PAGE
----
Bottom line is Davidius came through again with his unusual insightfulness. The 95% figure is way too low; I should have thought of that myself. I don't believe I've ever seen or heard of any African church that didn't use instruments, after 9 years there, and there sure aren't many US churches that don't.
 

davidsuggs

Puritan Board Freshman
David Hume's naturalistic fallacy. Because something is the case, absolutely does not mean it ough to be the case. This is like me asking: "If we aren't supposed to murder babies, why do so many people have abortions?" The "is" and the "ought" are completely severed metaphysically. They have no hold on each other except that the "is" sometimes pursues the "ought."
 

N. Eshelman

Puritan Board Senior
David Hume's naturalistic fallacy. Because something is the case, absolutely does not mean it ough to be the case. This is like me asking: "If we aren't supposed to murder babies, why do so many people have abortions?" The "is" and the "ought" are completely severed metaphysically. They have no hold on each other except that the "is" sometimes pursues the "ought."
Sounds like you are arguing for the PCA to get back to roots of acapella worship?

:)
 

Ivan

Pastor
When did organs first appear in Baptist [other then free will and missionary] Churches in the US?
Good question, don't know. I'd suspect that the piano came before the organ, but that's not your question.

BTW, I highly don't that my church will ever have an organ. We do use a piano though.
 

JBaldwin

Puritan Board Post-Graduate
The organ probably came first since the piano wasn't invented until the 1700s. There have been portable organs in existence since the middle ages.
 

davidsuggs

Puritan Board Freshman
Quote:
Originally Posted by davidsuggs
David Hume's naturalistic fallacy. Because something is the case, absolutely does not mean it ough to be the case. This is like me asking: "If we aren't supposed to murder babies, why do so many people have abortions?" The "is" and the "ought" are completely severed metaphysically. They have no hold on each other except that the "is" sometimes pursues the "ought."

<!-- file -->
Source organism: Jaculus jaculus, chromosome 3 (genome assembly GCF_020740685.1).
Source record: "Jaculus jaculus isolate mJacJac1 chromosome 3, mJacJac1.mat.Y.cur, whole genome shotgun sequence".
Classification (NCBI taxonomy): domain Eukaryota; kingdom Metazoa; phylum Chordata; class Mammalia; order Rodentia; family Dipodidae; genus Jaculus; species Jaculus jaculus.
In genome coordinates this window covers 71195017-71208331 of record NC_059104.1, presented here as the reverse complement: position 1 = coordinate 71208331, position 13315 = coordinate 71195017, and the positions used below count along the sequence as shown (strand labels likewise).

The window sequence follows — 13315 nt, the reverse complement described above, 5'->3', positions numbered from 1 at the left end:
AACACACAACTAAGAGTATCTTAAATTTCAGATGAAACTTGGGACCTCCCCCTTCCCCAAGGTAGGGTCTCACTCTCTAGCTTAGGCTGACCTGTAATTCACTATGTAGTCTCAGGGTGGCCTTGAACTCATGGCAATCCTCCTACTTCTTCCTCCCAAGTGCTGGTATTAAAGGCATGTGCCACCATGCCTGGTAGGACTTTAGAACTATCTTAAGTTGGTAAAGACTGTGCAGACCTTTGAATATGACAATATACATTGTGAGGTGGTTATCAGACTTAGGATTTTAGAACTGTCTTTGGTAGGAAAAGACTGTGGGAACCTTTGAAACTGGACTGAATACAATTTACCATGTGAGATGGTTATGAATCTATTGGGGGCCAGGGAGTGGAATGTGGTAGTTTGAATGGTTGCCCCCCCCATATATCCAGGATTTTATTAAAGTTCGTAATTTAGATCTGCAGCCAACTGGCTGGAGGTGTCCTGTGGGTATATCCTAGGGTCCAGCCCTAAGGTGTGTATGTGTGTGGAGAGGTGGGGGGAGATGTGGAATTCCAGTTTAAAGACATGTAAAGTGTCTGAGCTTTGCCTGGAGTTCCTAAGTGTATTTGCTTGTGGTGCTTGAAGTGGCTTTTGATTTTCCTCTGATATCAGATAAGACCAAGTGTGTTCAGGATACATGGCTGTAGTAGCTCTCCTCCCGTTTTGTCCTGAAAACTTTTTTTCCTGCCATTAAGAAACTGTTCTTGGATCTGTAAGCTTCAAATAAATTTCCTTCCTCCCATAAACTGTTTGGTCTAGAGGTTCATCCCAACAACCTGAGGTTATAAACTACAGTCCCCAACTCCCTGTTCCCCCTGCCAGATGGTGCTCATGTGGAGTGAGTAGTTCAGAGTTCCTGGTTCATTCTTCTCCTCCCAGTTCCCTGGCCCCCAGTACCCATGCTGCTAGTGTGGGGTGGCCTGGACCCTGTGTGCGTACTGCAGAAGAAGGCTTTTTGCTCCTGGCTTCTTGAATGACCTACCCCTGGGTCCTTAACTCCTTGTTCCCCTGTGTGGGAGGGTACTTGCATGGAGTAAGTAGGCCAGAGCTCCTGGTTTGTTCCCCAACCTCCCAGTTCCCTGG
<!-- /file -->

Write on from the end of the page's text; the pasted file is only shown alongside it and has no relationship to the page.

Sounds like you are arguing for the PCA to get back to roots of acapella worship?

:)
I'm not arguing either way, I just get bugged by fallacious reasoning :lol:
 

Ivan

Pastor
I read on one website that "a magnificent organ was added in 1834" in the Baptist church in Providence, RI, being the church that Roger Williams started in the 1600's. That's all I've found so far.
 

JohnGill

Puritan Board Senior
Thread title: If We Should Not Use Instruments: Then Why Does 95% of the Church Use Them?

If this is the justification for having musical instruments, then can we also conclude that Athanasius was wrong? Or to put another way, since when does consensus determine practice within Christian churches?

So, no, it is a bad question. Fallacious questions always are.
 

CharlieJ

Puritan Board Junior
Actually, there was no fallacious reasoning in the OP.

To be fallacious, there must be an improper movement from premise to conclusion. There was no conclusion in the OP, only a question.

It's interesting to see how several people have jumped to their own conclusion, assuming that the OP is using an appeal to majority to assert that instruments are good.

In fact, if you clicked the link and read it, you would know the author is actually pointing people in the opposite direction.